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Profiling policies (30. jan 2024) creates matching Identity Group

jyla
Level 1
Level 1

Have anyone else noticed that all the new profiling policies provided by Cisco are configured to create matching Identity Group ?

create-matching-identity-group.png

 

The explanation from Cisco TAC is that this is how it is supposed to be, I just find it odd that suddenly all these devices should have a separate endpoint identity group.

Endpoint-identity-groups.png

Is it just me being "grumpy" and a bit annoyed by the sudden grow in number of endpoint identity groups ?

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@jyla - that's a great pickup. I would say this is a mistake on Cisco's part, because this method of creating an Identity Group for profiled endpoints is a legacy ISE 1.x thing, and Cisco even advised against this in later versions.

You can point them to this Cisco Profiling Document where this advice is given.

ArneBier_0-1708719580229.png

 

I don't like modifying Cisco Provided Profiling Policies (their status changes to "Admin Modified") because I have found that the Profiler update then refuses to update properly. 

But looking at an ISE 3.2 system, I don't see hundreds of these Groups - it's around a dozen or so. I would simply ignore it - but you can have a good discussion with Cisco to remind them this is a bad practice

 

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6 Replies 6

That's interesting! Which ISE version are you running?

I have seen this on 2 deployments

3.1 patch 8
3.2 patch 4

FYI. this is seen in the configuration audit logs at the time.

auditlog.png

@jyla - that's a great pickup. I would say this is a mistake on Cisco's part, because this method of creating an Identity Group for profiled endpoints is a legacy ISE 1.x thing, and Cisco even advised against this in later versions.

You can point them to this Cisco Profiling Document where this advice is given.

ArneBier_0-1708719580229.png

 

I don't like modifying Cisco Provided Profiling Policies (their status changes to "Admin Modified") because I have found that the Profiler update then refuses to update properly. 

But looking at an ISE 3.2 system, I don't see hundreds of these Groups - it's around a dozen or so. I would simply ignore it - but you can have a good discussion with Cisco to remind them this is a bad practice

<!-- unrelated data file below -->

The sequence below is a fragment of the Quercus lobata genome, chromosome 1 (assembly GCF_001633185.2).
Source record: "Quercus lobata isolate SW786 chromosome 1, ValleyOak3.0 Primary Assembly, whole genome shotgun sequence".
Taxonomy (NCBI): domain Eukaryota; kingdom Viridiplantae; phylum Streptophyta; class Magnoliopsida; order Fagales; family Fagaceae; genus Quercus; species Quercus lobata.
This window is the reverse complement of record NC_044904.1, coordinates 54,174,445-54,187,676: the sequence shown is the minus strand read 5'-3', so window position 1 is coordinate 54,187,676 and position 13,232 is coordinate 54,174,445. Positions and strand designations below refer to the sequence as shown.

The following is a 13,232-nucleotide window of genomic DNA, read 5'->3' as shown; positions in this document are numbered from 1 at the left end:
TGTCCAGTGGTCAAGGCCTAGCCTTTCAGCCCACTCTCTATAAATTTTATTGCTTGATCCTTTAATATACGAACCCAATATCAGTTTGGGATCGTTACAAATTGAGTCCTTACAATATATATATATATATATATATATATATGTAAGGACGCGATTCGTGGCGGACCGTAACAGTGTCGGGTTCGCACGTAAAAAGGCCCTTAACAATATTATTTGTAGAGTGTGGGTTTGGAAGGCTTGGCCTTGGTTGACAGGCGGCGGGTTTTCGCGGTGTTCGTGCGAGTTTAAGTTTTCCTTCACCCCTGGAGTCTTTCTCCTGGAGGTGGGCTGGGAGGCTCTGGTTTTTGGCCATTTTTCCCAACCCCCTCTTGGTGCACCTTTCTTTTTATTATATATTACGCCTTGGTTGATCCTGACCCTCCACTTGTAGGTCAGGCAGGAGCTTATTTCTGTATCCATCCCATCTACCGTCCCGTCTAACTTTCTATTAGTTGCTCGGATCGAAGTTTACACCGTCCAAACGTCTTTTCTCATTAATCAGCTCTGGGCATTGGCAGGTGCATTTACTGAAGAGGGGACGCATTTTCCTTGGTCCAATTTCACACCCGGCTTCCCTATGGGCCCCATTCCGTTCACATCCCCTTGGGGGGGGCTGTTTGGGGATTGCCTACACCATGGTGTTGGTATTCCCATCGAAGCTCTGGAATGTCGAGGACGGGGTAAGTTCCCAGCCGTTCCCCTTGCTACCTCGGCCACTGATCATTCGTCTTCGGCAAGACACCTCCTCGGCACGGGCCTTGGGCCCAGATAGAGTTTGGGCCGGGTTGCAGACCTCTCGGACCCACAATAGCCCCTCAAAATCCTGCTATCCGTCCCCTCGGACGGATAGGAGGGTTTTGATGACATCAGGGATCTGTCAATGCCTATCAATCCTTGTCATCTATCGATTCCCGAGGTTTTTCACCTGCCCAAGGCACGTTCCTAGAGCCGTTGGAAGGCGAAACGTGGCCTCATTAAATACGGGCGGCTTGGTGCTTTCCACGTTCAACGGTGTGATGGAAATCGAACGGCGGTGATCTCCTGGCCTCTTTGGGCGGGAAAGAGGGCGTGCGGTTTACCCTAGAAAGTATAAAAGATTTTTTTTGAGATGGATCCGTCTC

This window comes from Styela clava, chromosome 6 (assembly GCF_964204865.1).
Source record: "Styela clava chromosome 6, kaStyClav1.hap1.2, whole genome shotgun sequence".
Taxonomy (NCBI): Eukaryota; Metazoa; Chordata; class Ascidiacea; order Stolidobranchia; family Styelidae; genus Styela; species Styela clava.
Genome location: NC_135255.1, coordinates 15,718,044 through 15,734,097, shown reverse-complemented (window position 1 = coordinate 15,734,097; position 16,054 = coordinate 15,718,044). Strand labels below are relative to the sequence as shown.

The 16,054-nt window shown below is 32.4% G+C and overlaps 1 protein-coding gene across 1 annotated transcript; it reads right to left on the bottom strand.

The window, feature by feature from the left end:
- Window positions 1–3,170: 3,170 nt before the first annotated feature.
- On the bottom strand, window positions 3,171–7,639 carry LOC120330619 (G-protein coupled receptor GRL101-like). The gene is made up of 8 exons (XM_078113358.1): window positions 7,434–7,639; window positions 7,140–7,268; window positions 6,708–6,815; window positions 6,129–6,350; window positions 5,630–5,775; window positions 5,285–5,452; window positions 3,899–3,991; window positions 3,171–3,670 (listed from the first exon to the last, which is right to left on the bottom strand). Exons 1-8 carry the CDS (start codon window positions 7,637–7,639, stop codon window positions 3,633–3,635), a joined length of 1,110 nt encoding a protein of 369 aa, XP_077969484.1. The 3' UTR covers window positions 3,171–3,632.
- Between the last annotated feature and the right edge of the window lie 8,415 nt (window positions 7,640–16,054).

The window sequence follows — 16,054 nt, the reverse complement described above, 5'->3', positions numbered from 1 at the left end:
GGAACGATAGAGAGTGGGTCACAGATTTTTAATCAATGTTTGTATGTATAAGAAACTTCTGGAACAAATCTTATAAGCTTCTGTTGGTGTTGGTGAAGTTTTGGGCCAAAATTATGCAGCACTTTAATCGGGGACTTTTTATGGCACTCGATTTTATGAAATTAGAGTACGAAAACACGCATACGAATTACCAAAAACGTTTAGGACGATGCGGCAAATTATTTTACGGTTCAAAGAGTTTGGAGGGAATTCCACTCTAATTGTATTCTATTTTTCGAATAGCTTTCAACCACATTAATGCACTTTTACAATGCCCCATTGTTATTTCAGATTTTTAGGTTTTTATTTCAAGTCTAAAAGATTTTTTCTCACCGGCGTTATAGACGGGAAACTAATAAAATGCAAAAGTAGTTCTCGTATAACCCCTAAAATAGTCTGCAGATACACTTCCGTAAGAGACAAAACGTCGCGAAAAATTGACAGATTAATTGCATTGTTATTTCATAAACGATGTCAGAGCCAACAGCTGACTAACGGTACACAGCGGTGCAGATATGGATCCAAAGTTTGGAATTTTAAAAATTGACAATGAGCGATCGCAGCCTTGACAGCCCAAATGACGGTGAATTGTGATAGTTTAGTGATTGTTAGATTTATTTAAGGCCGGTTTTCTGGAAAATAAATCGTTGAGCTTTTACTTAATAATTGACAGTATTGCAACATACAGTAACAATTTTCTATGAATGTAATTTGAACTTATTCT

@Arne Bier wrote:
...

 

But looking at an ISE 3.2 system, I don't see hundreds of these Groups - it's around a dozen or so. I would simply ignore it - but you can have a good discussion with Cisco to remind them this is a bad practice


This is something I was trying to understand for couple of days - I mean the logic behind the fact that some Profiling Policies do have the ID Group created but others don't. For example Windows11-Workstadion does, but any other Windows version doesn't.

If I wanted to have a condition in my AuthZ policies that checks if the endpoint is a Workstation then Win11 machines would fail to match this condition.

This is obviously easy to remediate even though you say it's discouraged because of the potentian policy update failure.

In general, I don't understand why some endpoints only become part of the default "Profiled" ID Group (making it easy to check if the endpoint is successfully profiled) but others become part of more specific ID sub-group. It'd be great if I could create a condition to match the groups in the ID group parent chain.

I see it as follows: The automatic creation of Endpoint Identity Groups via the Profiling mechanism is only useful if you're interested in neatly placing endpoints in an Endpoint Group for some obscure reason (that I can't even think of). If you're using Profiling, then you don't need to check an Endpoint Identity Group to see if the endpoint is in there. Profiling allows you to check the Endpoint Profile of an endpoint, and then use the power of the Logical Profiles concept to group many profiles into one. At no point do I care about looking up those endpoints in any Endpoint Identity Group.

Endpoint Identity Groups are useful for implementing Guest Portal solutions, and for situations where you don't have Profiling, or where Profiling cannot be used (tricky IOT devices).

Why Cisco did what it did in its Cisco Provided Policies?  You should send some feedback via the ISE GUI - there is a link somewhere for that. They do read that  

davidgfriedman
Level 1
Level 1

I don't use the AI feature but when I create a manual profile, I have always checked the box for it to create identity groups automatically for me. I also use Logical Profiling policies to group similar profiles into "families", such as Cisco IP Phones, Intercoms, desktops, etc. This allowed me to add new models to a policy as they are onboarded, plus easily remove certain models as they age out, get replaced, and disappear from our ISE clusters.  I have also started using the Logical Profiling Policies description field to include and e-mail list for the department who "owns" those devices, ensuring my team and I always have an easily document (read: inside ISE) way to find out and contact that team if we come up with any issues or concerns.

TLDR; - I do that with all of my manual profiles, and group them with logical profiling policies, plus leave owner contact data for that "family" of devices inside the LPP description field as self-documentation.